Now to me, in both these issues, there are better ways of dealing with them. Most of the people I discuss them with assume, falsely, that I and others like me are diametrically opposed to their point of view and just as stubborn. I’m not pro-gun, therefore I want to take everyone’s guns away. I’m not pro-life, which means I think abortions are just fine. Perhaps if they ever bothered to talk to me rather than talking at me they might see that in some cases I agree with them, or at the very least that I recognize some of the more valid points they make.

Personally, I would rather that no one would be armed except trained professionals such as police or soldiers. But I recognize that this is unrealistic and seeing how some police are today, and how militarized we have become as a nation, I just don’t have much faith that either the police or the military will behave responsibly.  And I can certainly see the need for people to keep a handgun in their house for their safety, even though I think being armed actually makes you less safe. I read too many news reports about domestic fights or petty disputes escalating into gunfire, and too many stories about irresponsible handling of guns leading to unfortunate deaths. I’d like to see more clear definitions of what constitutes a defensive (or hunting) weapon as opposed to an offensive weapon, require renewable licensing and regular training, and clear and reasonable penalties for failing to follow the law. And such laws need to be national in scope: I hear people talk about how strict gun control is here in Chicago yet we still have a lot of gun-related deaths. Well, obviously (obviously to me, anyway) people aren’t buying guns here in Chicago, they’re buying them elsewhere and bringing them here. I am opposed to concealed carry laws, and any laws that allow people to carry weapons with them. People are just too irresponsible for that. I support background checks, waiting periods, traceable ammunition and oppose the idea that all gun sales must be private and secret. None of these things, to me, affect anyone’s ability to own a firearm for their own protection, even if the reality is they’re no safer than they were before. There’s more, but I think you all get the idea.

As for abortion, well, I don’t like them, and I don’t know anyone who does like them. I do think they should be legal, however. I just think if you want to prevent abortions there are much better ways of doing it that don’t require making it illegal. Sex education. Birth control. Building a society where we’re more accepting of sex for the pleasure of it, where we neither repress nor exploit it. Better adoption laws: why do we make it so difficult for a couple to adopt a child when any two people, regardless of economic circumstance or mental capacity can have one, and we demand they care for it? Also, more people who are more willing to adopt minority children or disabled children or children from drug addicts. Building an economy where simply having a child doesn’t crush you financially, which I think is the biggest reason people have abortions in the first place.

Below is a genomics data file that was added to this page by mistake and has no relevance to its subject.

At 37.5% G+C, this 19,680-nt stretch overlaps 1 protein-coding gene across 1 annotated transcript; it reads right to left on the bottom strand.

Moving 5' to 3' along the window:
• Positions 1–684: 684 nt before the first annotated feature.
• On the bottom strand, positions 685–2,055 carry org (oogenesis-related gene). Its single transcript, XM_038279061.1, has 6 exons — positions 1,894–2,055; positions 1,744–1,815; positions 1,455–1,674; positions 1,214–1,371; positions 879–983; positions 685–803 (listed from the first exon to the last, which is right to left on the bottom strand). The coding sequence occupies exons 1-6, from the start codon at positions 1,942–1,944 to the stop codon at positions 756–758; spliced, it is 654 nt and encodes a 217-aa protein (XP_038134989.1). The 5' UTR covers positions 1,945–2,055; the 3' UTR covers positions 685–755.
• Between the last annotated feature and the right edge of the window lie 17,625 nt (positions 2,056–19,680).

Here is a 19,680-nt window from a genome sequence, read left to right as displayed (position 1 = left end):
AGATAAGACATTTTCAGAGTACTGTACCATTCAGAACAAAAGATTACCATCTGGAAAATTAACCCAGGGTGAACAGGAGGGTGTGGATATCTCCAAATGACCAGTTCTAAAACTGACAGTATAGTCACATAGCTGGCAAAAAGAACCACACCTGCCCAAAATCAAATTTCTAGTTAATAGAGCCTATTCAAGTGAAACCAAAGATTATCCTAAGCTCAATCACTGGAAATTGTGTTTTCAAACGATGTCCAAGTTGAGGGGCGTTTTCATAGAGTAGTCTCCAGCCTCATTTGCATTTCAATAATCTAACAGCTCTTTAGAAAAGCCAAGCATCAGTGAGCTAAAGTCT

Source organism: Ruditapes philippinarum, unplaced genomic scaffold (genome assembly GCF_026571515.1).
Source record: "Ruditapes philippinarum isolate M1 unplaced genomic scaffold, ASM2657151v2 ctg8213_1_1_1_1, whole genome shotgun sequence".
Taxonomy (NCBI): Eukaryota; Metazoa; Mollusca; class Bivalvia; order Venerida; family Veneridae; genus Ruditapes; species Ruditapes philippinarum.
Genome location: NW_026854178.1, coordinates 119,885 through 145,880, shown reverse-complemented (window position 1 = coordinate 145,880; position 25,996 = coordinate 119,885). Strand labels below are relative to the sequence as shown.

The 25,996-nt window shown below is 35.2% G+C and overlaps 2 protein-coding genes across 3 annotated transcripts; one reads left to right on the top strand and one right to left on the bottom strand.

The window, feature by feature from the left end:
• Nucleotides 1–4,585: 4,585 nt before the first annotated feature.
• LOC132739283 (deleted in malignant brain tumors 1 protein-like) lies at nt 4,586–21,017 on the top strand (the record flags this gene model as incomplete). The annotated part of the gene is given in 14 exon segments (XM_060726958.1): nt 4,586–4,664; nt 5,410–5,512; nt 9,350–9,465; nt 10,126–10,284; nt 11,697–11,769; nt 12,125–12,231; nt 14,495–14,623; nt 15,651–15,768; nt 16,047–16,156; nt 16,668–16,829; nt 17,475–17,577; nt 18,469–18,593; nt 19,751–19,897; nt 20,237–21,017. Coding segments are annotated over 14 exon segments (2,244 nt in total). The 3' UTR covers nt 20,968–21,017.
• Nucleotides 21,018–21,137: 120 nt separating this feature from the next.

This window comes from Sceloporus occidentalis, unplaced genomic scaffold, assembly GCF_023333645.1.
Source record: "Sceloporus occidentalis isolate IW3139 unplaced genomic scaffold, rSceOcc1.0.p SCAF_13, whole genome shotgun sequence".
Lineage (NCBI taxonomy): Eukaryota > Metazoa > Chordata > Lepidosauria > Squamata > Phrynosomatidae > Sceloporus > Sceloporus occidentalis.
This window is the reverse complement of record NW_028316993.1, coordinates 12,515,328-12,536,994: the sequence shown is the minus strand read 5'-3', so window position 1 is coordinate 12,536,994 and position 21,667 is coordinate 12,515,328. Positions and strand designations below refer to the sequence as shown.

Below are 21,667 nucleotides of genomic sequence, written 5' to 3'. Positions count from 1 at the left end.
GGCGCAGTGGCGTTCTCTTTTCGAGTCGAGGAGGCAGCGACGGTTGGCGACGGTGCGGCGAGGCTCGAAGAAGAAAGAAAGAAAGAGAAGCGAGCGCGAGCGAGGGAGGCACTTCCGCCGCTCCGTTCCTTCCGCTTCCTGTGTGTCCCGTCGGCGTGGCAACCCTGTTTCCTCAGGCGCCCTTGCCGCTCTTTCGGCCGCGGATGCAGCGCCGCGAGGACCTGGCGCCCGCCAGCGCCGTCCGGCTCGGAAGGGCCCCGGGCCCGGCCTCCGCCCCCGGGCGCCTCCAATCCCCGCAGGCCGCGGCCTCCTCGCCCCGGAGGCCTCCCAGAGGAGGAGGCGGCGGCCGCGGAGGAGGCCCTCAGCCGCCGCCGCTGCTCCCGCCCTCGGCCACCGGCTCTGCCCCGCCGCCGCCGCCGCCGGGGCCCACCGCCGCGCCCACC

Look, I’m not qualified to say why these people believe what they do, or take the attitude that they do about these issues. I’m neither a psychologist nor an anthropologist. In the case of the pro-gun crowd, my feeling is that they just love guns and are looking forward to the day when they can blow someone away. That the “pro-life” crowd refuses to address any of these issues seems to me to indicate that the only thing they really want is to feel morally superior to others for being “pro-life”.

Now these things seem painfully obvious to me, and it’s difficult for me to even write about it because I feel it should be painfully obvious to everyone else, or at least I hope we can try and find better solutions. There’s a difference after all between what I don’t like and what I’ll accept, I wish it was that way for others. In any event, that’s why I came up with the name of the blog. I hope someone reads it some day.